By John Huggan
News that the R&A's first-ever chief executive, Peter Dawson, will retire from his post in September 2015 after 16 years on the job comes as no real surprise. With golf in the Olympics and the Royal & Ancient Golf Club of St. Andrews finally set to vote on the vexing issue of allowing female members, maybe the 64-year-old Cambridge graduate felt there was nothing much left for him to achieve. Then again, perhaps it is simply time to be at home more with his wife, Juliet -- who has recently not enjoyed the best of health -- and working on the swing that made him a 1-handicapper at his best.
Whatever, what might be called the "Dawson era" is one that brought with it changes and challenges almost unprecedented in the now 260 years of the golf club's existence. Indeed, Dawson's hiring at the back end of the last century surely had much to do with the need for the "R&A GC" to separate itself from the corporate business of being the game's rule maker outside the United States and Mexico.
Peter Dawson, right, will retire from his chief executive position in September 2015 after overseeing the R&A for 16 years. (Getty Images)
No one in the famous old clubhouse that sits behind the first tee on the Old Course needs to be reminded of the uncomfortable sight of then R&A secretary, five-time British Amateur champion Michael Bonallack, being served with a writ by the Karsten Manufacturing during the 1989 Walker Cup in Atlanta. That incident alone confirmed how much the R&A and its 2,500 or so members needed insulation for the club from the specter of legal action being brought against the governing body.
So it was that Dawson, with a career that climaxed as head of sales and marketing in Europe, Africa and the Far East for U.S.-based Grove Manufacturing ("the biggest manufacturers of hydraulic cranes in the world"), was the right man with the right experience for such a delicate task.
Dawson's background has surely also been an asset in dealing with on-going club and ball issues, what he has called "the most intellectually demanding aspect of my tenure, both technically and philosophically." But through it all, the impression here is that he has always thought more as a golfer than an engineering graduate. While publicly he has consistently defended the actions of the R&A and USGA when the subject of driving distances is raised, it would be no surprise -- eventually -- to hear Dawson's private feelings on large-headed drivers and the modern golf ball do not exactly mirror the party line.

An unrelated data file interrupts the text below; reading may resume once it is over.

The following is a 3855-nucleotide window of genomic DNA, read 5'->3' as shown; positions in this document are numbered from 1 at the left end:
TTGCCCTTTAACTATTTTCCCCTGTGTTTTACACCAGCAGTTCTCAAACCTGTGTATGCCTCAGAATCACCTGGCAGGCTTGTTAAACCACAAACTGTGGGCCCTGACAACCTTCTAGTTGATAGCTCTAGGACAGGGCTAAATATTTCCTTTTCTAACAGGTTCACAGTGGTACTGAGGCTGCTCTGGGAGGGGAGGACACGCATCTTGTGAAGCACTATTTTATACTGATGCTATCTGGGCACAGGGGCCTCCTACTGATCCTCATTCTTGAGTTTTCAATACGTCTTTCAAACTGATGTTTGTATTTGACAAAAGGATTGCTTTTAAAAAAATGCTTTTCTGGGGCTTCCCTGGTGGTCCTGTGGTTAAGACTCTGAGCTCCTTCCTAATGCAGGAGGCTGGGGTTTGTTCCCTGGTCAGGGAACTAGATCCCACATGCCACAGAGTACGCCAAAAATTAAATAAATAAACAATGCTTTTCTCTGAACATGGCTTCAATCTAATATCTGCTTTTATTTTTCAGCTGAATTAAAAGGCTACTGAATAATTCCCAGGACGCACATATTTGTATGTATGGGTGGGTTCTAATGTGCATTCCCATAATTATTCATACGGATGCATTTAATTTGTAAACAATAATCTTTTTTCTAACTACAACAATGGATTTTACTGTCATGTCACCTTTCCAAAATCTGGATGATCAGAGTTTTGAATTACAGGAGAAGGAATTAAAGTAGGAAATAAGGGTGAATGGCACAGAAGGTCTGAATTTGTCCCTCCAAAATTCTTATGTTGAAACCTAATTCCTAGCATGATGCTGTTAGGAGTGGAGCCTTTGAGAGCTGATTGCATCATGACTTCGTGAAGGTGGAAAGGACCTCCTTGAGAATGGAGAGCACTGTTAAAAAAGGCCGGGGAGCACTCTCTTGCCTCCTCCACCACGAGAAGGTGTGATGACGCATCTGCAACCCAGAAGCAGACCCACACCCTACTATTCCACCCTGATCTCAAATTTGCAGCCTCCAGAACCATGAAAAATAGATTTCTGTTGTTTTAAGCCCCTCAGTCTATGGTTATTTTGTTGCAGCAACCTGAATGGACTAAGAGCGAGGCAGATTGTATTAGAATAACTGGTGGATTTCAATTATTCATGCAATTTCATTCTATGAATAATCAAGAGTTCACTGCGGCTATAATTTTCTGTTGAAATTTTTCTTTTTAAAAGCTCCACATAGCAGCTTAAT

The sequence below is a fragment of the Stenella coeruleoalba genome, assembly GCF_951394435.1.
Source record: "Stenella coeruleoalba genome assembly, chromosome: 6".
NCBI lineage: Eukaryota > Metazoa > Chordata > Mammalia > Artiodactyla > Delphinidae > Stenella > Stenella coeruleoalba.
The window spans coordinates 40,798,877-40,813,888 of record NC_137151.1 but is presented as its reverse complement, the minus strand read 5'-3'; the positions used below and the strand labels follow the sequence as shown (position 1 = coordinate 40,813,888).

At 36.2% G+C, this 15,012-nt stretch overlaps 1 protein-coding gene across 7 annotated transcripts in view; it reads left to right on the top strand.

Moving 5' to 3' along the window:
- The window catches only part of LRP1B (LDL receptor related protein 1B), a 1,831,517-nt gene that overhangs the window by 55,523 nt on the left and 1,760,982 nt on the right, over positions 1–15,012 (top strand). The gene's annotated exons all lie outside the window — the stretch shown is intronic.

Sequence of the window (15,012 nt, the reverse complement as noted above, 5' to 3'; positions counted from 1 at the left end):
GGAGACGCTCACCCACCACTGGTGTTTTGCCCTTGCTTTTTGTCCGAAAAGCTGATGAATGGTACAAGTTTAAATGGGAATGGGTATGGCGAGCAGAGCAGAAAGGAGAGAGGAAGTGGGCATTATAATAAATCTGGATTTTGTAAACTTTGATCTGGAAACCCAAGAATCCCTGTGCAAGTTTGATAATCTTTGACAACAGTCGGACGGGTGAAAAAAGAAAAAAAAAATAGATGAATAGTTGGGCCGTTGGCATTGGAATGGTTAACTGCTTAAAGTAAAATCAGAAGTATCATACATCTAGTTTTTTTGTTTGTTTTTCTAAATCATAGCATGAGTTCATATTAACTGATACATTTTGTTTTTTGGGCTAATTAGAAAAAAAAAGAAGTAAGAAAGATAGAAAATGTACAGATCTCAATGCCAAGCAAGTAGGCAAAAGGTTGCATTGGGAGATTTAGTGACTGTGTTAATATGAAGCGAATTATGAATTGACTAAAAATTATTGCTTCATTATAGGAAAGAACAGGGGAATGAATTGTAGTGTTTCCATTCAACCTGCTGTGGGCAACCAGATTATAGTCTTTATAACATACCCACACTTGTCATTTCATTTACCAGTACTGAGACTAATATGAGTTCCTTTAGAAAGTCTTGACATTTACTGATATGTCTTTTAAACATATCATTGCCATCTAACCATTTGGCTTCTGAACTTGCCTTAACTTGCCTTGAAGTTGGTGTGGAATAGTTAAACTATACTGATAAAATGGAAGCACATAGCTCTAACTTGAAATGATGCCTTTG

For all his successes though, the Aberdeen-born Scot's tenure has not been without criticism or controversy. His dealings with the media, an aspect of the job in which he had little or no previous experience, have often been strained. More than once his irritation with awkward questions has been apparent, especially when the subject has been the R&A's lack of women members.
Since 2004, when the R&A and the Royal & Ancient Golf Club went their separate ways, Dawson has more concerned himself with the set-up of British Open venues. All have been lengthened and many have been subjected to what some critics have euphemistically dubbed "the treatment." This year, for example, the first hole at Hoylake will see a new green courtesy of architect Martin Hawtree that bears little or no resemblance to any other on the course. Likewise, the controversial 17th green at Royal Birkdale has seen many informed observers query Dawson's level of involvement in this often-esoteric area of the game.
Looking forward, the R&A has announced that Dawson's successor will be in place before September next year so that an "appropriate handover period" can take place. Exactly who that man will be remains unclear, as do the qualifications he will most require going forward.
Bonallack was a figurehead at a time when that was what the R&A needed. Dawson's lengthy experience in business was the quality missing from the club's hierarchy back in 1999. The next incumbent is likely to be a mixture of both.Follow @johnhuggan